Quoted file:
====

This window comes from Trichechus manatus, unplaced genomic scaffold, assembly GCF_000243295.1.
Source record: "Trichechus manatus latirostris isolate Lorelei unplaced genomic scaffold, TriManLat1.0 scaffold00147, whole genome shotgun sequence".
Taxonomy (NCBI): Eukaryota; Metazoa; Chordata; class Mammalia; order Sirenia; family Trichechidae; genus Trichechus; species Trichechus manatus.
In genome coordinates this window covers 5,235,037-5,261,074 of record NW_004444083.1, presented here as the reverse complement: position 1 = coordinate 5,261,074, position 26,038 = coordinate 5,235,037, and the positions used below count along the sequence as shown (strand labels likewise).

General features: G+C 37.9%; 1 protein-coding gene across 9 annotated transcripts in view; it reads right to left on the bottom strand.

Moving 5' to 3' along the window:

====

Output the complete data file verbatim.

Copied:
This window comes from Trichechus manatus, unplaced genomic scaffold, assembly GCF_000243295.1.
Source record: "Trichechus manatus latirostris isolate Lorelei unplaced genomic scaffold, TriManLat1.0 scaffold00147, whole genome shotgun sequence".
Taxonomy (NCBI): Eukaryota; Metazoa; Chordata; class Mammalia; order Sirenia; family Trichechidae; genus Trichechus; species Trichechus manatus.
In genome coordinates this window covers 5,235,037-5,261,074 of record NW_004444083.1, presented here as the reverse complement: position 1 = coordinate 5,261,074, position 26,038 = coordinate 5,235,037, and the positions used below count along the sequence as shown (strand labels likewise).

General features: G+C 37.9%; 1 protein-coding gene across 9 annotated transcripts in view; it reads right to left on the bottom strand.

Moving 5' to 3' along the window: